Delight little ones with this easy to make ice cream recipe

ice cream

You can easily make ice cream at home, with fresh ingredients. A fun activity for those hot but rainy summer days. And you’ll be astonished to know that there is some science in making ice cream. Homemade ice cream is best eaten straight away but will keep in the freezer for a couple of weeks.

What you’ll ned to make ice cream:

  • 150 ml double cream
  • Bowl
  • Whisk
  • 3 Tablespoons of icing sugar
  • 2-3 drops of vanilla essence
  • 100 g rasberries
  • Spoon or fork
  • Sieve (optional)
  • Small containers with lids
  • Timer

ice cream ingredients

Pour the double cream into the bowl and whisk it for about 5 minutes. You can ask your child to whisk it by using a hand held whisk or an electric one. Even from a young age little ones like to help and it helps them develop hand eye coordination.

When the cream has become nice and thick, either sieve in the icing sugar or just add it with a tablespoon. Mix well. Add 2-3 tablespoons of vanilla essence, mix some more, then add and squish in the raspberries. The mixture should be soft and pink.

Pour the mixture in several small containers, put the lids on and set a timer for 45 minutes. When the time is up, take the containers out and using a spoon or a fork, stir the ice-cream up thoroughly. Put it back and then do the same again 45 minutes later, and again 45 minutes after that. So that’s 2 stirring intervals of 45 minutes. After the ice cream has been in the freezer for about 2 hours total (so an additional 30 minutes after the final stir), it should be ready to eat.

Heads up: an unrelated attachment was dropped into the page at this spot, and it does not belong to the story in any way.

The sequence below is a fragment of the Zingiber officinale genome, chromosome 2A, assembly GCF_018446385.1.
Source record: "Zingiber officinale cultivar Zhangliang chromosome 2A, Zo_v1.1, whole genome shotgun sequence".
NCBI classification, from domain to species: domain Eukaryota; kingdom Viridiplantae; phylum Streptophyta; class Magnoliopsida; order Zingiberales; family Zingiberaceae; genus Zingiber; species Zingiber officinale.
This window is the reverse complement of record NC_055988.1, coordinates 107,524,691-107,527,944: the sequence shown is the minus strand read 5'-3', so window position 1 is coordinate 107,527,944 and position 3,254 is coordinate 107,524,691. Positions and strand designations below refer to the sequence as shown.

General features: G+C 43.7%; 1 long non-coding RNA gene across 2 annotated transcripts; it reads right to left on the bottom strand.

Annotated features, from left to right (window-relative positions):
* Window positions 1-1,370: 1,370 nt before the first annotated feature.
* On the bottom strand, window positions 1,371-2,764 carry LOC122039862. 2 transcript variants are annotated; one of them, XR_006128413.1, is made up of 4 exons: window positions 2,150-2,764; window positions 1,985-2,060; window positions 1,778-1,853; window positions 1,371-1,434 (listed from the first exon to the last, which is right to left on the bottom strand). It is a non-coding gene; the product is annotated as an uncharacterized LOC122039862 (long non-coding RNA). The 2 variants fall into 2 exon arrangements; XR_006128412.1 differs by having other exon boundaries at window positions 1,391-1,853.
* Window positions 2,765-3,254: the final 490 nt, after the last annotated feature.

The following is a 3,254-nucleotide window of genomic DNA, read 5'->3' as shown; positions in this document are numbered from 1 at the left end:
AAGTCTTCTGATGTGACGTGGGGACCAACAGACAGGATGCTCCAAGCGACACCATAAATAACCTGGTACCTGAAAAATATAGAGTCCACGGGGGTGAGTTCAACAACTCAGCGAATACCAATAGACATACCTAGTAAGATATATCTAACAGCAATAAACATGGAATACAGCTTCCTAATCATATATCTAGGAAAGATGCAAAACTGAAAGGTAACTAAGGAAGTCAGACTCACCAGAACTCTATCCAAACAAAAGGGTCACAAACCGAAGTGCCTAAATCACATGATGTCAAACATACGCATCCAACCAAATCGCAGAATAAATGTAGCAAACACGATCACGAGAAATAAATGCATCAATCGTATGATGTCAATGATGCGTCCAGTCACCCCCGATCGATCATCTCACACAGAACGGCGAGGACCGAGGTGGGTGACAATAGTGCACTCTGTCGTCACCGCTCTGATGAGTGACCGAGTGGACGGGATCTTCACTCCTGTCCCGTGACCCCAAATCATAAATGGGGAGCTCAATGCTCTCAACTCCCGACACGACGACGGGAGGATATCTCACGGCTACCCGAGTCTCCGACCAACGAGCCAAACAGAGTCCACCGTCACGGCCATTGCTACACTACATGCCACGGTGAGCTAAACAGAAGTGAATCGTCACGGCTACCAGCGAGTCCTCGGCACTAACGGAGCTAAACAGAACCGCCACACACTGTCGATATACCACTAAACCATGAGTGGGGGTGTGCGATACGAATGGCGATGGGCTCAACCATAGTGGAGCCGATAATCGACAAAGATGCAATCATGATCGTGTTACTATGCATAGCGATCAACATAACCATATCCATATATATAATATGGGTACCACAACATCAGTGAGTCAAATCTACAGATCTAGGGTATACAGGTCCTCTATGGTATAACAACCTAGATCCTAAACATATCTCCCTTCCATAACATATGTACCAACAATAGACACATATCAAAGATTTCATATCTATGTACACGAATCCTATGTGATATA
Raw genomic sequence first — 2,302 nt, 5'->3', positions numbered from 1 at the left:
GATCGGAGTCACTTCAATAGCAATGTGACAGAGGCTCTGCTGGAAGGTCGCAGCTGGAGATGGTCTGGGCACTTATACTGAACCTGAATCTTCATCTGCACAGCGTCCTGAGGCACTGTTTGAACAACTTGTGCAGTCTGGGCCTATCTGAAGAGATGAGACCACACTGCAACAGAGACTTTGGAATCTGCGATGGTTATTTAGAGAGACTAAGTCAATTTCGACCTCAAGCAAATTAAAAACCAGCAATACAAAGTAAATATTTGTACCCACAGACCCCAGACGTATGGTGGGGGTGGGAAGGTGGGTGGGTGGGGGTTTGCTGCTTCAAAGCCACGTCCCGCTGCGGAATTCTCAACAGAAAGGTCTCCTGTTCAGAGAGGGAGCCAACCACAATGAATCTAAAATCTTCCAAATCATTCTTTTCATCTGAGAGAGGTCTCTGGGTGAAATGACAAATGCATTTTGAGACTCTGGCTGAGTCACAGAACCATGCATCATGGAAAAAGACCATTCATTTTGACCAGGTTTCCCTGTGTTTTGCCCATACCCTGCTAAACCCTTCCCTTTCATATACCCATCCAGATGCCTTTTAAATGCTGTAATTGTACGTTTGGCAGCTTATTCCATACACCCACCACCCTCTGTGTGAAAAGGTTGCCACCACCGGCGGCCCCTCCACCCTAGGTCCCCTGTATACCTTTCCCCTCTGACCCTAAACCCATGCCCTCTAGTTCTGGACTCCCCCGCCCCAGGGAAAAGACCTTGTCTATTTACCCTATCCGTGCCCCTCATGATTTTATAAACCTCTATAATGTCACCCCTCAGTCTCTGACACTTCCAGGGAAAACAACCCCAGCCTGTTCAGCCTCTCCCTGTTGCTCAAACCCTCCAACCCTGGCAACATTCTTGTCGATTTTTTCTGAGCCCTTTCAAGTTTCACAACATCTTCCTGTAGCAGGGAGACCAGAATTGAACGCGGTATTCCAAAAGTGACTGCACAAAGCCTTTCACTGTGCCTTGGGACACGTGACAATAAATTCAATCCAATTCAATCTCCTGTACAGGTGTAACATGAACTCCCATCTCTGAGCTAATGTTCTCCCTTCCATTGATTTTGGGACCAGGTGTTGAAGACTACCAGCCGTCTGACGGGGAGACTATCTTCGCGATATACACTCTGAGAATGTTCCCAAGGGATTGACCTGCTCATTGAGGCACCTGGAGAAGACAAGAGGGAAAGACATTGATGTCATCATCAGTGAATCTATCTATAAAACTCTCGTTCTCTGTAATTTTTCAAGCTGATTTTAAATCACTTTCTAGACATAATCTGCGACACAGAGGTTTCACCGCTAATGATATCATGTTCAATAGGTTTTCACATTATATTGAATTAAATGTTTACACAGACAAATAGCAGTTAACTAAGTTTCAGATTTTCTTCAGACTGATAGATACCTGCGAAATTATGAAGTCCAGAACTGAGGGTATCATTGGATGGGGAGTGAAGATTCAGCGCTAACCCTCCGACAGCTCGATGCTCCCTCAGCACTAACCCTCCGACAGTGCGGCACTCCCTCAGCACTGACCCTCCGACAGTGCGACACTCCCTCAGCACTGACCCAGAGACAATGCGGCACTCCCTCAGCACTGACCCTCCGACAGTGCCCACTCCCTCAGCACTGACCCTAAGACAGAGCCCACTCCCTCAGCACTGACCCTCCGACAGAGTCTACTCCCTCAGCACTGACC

You can also try other fruit, such as strawberries, blueberries, bananas or chocolate chips.

Here’s a quick video showing this recipe in action:

The Science in making ice cream

You can also add to the experience with school age children by explaining the science behind ice cream. Whipping ads air to the cream which is then trapped by the fat molecules and this makes the cream into a thick foam. When you freeze it, the water content in the ice cream will form crystals.  The smaller the ice crystals, the smoother the ice cream so you need to stop the ice crystals growing by freezing it quickly and breaking them up at regular intervals.

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Making rainbow cookies the easy way

Rainbow cookies

I had seen this rainbow cookie recipe on Etsy and instantly fell in love with it – it looked fun, beautiful and seemed very easy to make. At least this is what the recipe lead to me to believe….

I thought it was also a great idea for a bit of indoor fun and cooking with children. So I read the recipe several times, tried to convert US units of measurements into UK units and off I went to buy my supplies; buying the food colouring, the butter, the flour and all the ingredients listed and set about making my a batch of rainbow cookies.